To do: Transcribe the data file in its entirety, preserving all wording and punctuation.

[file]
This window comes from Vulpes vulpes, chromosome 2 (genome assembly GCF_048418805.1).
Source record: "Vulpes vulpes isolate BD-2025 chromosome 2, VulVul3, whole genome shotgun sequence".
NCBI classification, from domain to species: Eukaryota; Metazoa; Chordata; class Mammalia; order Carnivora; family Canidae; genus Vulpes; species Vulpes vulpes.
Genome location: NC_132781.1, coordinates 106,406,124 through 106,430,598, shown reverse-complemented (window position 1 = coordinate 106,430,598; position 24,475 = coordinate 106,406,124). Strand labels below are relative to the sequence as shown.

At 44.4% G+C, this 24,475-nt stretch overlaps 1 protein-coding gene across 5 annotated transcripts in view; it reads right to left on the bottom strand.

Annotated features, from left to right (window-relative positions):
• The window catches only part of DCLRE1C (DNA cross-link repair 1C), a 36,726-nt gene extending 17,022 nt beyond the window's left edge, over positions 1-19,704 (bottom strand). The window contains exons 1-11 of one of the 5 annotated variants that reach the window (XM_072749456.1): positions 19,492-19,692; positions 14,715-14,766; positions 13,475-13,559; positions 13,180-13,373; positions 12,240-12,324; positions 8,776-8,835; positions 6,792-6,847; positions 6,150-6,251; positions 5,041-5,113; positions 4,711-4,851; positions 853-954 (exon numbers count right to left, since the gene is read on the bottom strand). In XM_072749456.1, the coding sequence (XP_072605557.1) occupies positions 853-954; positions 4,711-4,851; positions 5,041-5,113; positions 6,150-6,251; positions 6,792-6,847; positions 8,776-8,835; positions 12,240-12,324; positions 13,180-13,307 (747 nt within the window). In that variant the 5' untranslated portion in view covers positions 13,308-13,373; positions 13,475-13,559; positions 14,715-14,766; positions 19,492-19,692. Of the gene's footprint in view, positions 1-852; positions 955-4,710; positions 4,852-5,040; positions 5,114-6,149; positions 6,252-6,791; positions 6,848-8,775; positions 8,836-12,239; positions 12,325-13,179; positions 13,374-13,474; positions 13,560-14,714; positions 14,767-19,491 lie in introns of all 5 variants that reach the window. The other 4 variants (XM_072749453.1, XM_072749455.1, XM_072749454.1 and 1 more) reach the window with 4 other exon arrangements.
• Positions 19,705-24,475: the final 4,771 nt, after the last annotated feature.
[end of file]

This window comes from Vulpes vulpes, chromosome 2 (genome assembly GCF_048418805.1).
Source record: "Vulpes vulpes isolate BD-2025 chromosome 2, VulVul3, whole genome shotgun sequence".
NCBI classification, from domain to species: Eukaryota; Metazoa; Chordata; class Mammalia; order Carnivora; family Canidae; genus Vulpes; species Vulpes vulpes.
Genome location: NC_132781.1, coordinates 106,406,124 through 106,430,598, shown reverse-complemented (window position 1 = coordinate 106,430,598; position 24,475 = coordinate 106,406,124). Strand labels below are relative to the sequence as shown.

At 44.4% G+C, this 24,475-nt stretch overlaps 1 protein-coding gene across 5 annotated transcripts in view; it reads right to left on the bottom strand.

Annotated features, from left to right (window-relative positions):
• The window catches only part of DCLRE1C (DNA cross-link repair 1C), a 36,726-nt gene extending 17,022 nt beyond the window's left edge, over positions 1-19,704 (bottom strand). The window contains exons 1-11 of one of the 5 annotated variants that reach the window (XM_072749456.1): positions 19,492-19,692; positions 14,715-14,766; positions 13,475-13,559; positions 13,180-13,373; positions 12,240-12,324; positions 8,776-8,835; positions 6,792-6,847; positions 6,150-6,251; positions 5,041-5,113; positions 4,711-4,851; positions 853-954 (exon numbers count right to left, since the gene is read on the bottom strand). In XM_072749456.1, the coding sequence (XP_072605557.1) occupies positions 853-954; positions 4,711-4,851; positions 5,041-5,113; positions 6,150-6,251; positions 6,792-6,847; positions 8,776-8,835; positions 12,240-12,324; positions 13,180-13,307 (747 nt within the window). In that variant the 5' untranslated portion in view covers positions 13,308-13,373; positions 13,475-13,559; positions 14,715-14,766; positions 19,492-19,692. Of the gene's footprint in view, positions 1-852; positions 955-4,710; positions 4,852-5,040; positions 5,114-6,149; positions 6,252-6,791; positions 6,848-8,775; positions 8,836-12,239; positions 12,325-13,179; positions 13,374-13,474; positions 13,560-14,714; positions 14,767-19,491 lie in introns of all 5 variants that reach the window. The other 4 variants (XM_072749453.1, XM_072749455.1, XM_072749454.1 and 1 more) reach the window with 4 other exon arrangements.
• Positions 19,705-24,475: the final 4,771 nt, after the last annotated feature.